Thursday, February 6, 2014

Book Review: Dracula by Bram Stoker

I have never been able to read this 1897 classic, even though I am an avid reader and have no problem with the likes of Shakespeare or scripture, some of the older classics just don't draw me in. So I decided to give Dracula another try and listen to the audiobook. I was in the mood for a good vampire story, but I don't have much interest in the surplus of teenage vampire romances that clog the YA shelves these days (though I am a Twilight reader, I will confess), so I decided to go back to where it really began.

There were vampire stories before Stoker's, but "Dracula" is considered the granddaddy of all vampires who have followed. And with good reason. The characters of Mina and Jonathan Harker, Doctor Van Helsing, bug- and bird-eating lunatic Renfield, and of course Count Dracula, are all very memorable, which explains why they have been gleefully portrayed many times on TV and in movies.

While not as heart-thumping as many books I read, due in large part to the journal-entry style of the story, I did find the book compelling and fascinating and at times I didn't want to stop listening. 

One thing I found very surprising was that some Dracula reviews I've read mention the seductiveness or erotic overtones of the book, and I found very, very little of that. I guess you find what you're looking for? There is only one scene that could even be considered erotic, where Dracula has Mina drink his blood, through a self-inflicted slice in his chest, but frankly, I don't find the drinking of blood erotic in the least, nor does Stoker describe anything remotely titillating about the scene, so I'm not sure where that comes from. On the contrary, it's horrifying and Mina suffers much because of it. Later vampire stories certainly engage in lots of kissing and other, ahem, activities, but Dracula? Not so much. Which I was thankful for.

I was also surprised by the opposite being true. Dracula is a book with a lot of faith in God. All of the characters, especially the chatty Van Helsing, talk about God and about putting their faith in Him and that whatever happens, God's will be done, and they pray and they (of course) use implements of faith: the cross, the holy wafer, etc. in their efforts to vanquish the vampire. I found this refreshing, especially for a horror book. Faith wasn't used to make the characters seem weak or blind or naive. On the contrary-- faith was what gave many of them strength.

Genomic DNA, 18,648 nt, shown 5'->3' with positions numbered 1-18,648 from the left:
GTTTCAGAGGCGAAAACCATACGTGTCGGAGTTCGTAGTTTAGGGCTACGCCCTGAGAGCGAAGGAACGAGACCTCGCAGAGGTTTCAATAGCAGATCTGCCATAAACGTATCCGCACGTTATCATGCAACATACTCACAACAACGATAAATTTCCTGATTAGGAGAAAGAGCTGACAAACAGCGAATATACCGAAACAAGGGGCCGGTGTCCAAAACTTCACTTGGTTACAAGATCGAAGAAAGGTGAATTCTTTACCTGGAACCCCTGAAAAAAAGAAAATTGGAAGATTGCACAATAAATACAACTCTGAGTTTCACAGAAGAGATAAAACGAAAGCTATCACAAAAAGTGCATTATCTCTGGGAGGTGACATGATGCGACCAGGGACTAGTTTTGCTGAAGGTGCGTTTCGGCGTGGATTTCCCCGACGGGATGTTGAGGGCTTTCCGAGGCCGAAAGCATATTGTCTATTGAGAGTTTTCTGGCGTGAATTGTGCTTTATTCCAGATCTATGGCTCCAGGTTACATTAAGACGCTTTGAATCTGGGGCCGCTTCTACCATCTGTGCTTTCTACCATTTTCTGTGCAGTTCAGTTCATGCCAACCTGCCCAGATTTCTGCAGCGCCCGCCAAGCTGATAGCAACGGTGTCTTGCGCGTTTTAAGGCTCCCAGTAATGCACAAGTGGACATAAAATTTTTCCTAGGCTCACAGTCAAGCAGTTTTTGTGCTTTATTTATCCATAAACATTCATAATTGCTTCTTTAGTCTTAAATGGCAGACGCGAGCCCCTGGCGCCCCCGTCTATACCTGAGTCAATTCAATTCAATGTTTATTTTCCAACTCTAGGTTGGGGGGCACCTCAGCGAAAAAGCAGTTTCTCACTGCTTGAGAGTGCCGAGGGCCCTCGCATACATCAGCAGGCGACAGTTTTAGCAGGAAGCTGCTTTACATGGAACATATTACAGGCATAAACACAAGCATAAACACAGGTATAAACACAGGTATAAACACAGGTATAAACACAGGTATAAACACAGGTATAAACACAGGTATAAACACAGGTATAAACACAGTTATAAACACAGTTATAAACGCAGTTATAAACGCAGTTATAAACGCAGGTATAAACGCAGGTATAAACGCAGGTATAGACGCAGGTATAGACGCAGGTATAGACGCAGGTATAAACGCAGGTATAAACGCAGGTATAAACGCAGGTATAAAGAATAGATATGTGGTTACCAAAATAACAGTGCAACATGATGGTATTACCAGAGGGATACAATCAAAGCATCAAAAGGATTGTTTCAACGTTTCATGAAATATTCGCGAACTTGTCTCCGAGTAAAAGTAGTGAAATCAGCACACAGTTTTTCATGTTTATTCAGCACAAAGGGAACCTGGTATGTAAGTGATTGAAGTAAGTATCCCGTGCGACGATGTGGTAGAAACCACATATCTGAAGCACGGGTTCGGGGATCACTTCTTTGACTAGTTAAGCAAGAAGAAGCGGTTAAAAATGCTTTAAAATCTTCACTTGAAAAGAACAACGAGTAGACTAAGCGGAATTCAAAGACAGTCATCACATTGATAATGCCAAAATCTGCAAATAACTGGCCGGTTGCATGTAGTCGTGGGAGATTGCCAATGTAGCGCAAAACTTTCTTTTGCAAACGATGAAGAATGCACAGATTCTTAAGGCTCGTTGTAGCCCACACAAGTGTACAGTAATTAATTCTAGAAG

The only things I really did not like about this audiobook were how much Van Helsing had to say and the female narrator. Often I found myself wanting Van Helsing to just shut up and get on with it. I liked his character, but he was too talky. And the female narrator on the audiobook was kind of annoying. Her accent often sounded child-like, as though she couldn't pronounce certain sounds and had a slight speech impediment, similar to Barbara Walters's. I don't mean to sound harsh, but oddities in speech can be very distracting from the story. 

Overall, though I really enjoyed this book and I will probably look for more "classics" on audiobook. Frankenstein, anyone?

1 comment:

Chris said...

I read 'Dracula' as a teen and enjoyed it; I also like many of the variant film versions. Stoker, a man of his time, used actual metaphors, not hit-you-over-the-head literal descriptions, which in my view wouldn't be a bad thing for modern writers to return to. If you read 'Frankenstein,' you won't recognize it from any of the movies. Even those that claim to be faithful aren't. Shelley's book is a masterpiece, chilling and surprisingly realistic (a relative term) compared to the films.